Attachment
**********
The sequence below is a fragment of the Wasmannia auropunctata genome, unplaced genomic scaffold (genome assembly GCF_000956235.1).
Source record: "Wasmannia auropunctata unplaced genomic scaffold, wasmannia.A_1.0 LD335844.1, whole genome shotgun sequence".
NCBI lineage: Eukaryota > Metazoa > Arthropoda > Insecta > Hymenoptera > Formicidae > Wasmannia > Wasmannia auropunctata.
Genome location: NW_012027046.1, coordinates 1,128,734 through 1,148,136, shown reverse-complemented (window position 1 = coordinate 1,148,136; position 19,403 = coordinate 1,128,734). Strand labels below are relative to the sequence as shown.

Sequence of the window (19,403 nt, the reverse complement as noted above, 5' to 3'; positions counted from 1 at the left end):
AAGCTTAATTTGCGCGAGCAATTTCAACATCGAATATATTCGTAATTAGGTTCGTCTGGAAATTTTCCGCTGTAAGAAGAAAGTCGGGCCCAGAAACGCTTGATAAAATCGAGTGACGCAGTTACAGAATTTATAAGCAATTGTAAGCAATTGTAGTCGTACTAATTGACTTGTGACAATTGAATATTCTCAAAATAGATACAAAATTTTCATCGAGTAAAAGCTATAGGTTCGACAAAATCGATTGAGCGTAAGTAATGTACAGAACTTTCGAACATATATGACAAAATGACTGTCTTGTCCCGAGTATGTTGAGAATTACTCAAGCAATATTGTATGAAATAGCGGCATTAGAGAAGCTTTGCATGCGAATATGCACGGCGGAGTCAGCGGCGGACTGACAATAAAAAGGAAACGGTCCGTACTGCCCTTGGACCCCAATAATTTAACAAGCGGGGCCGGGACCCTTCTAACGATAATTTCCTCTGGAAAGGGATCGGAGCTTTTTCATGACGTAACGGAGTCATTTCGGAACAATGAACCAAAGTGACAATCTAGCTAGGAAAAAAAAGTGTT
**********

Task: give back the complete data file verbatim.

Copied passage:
The sequence below is a fragment of the Wasmannia auropunctata genome, unplaced genomic scaffold (genome assembly GCF_000956235.1).
Source record: "Wasmannia auropunctata unplaced genomic scaffold, wasmannia.A_1.0 LD335844.1, whole genome shotgun sequence".
NCBI lineage: Eukaryota > Metazoa > Arthropoda > Insecta > Hymenoptera > Formicidae > Wasmannia > Wasmannia auropunctata.
Genome location: NW_012027046.1, coordinates 1,128,734 through 1,148,136, shown reverse-complemented (window position 1 = coordinate 1,148,136; position 19,403 = coordinate 1,128,734). Strand labels below are relative to the sequence as shown.

Sequence of the window (19,403 nt, the reverse complement as noted above, 5' to 3'; positions counted from 1 at the left end):
AAGCTTAATTTGCGCGAGCAATTTCAACATCGAATATATTCGTAATTAGGTTCGTCTGGAAATTTTCCGCTGTAAGAAGAAAGTCGGGCCCAGAAACGCTTGATAAAATCGAGTGACGCAGTTACAGAATTTATAAGCAATTGTAAGCAATTGTAGTCGTACTAATTGACTTGTGACAATTGAATATTCTCAAAATAGATACAAAATTTTCATCGAGTAAAAGCTATAGGTTCGACAAAATCGATTGAGCGTAAGTAATGTACAGAACTTTCGAACATATATGACAAAATGACTGTCTTGTCCCGAGTATGTTGAGAATTACTCAAGCAATATTGTATGAAATAGCGGCATTAGAGAAGCTTTGCATGCGAATATGCACGGCGGAGTCAGCGGCGGACTGACAATAAAAAGGAAACGGTCCGTACTGCCCTTGGACCCCAATAATTTAACAAGCGGGGCCGGGACCCTTCTAACGATAATTTCCTCTGGAAAGGGATCGGAGCTTTTTCATGACGTAACGGAGTCATTTCGGAACAATGAACCAAAGTGACAATCTAGCTAGGAAAAAAAAGTGTT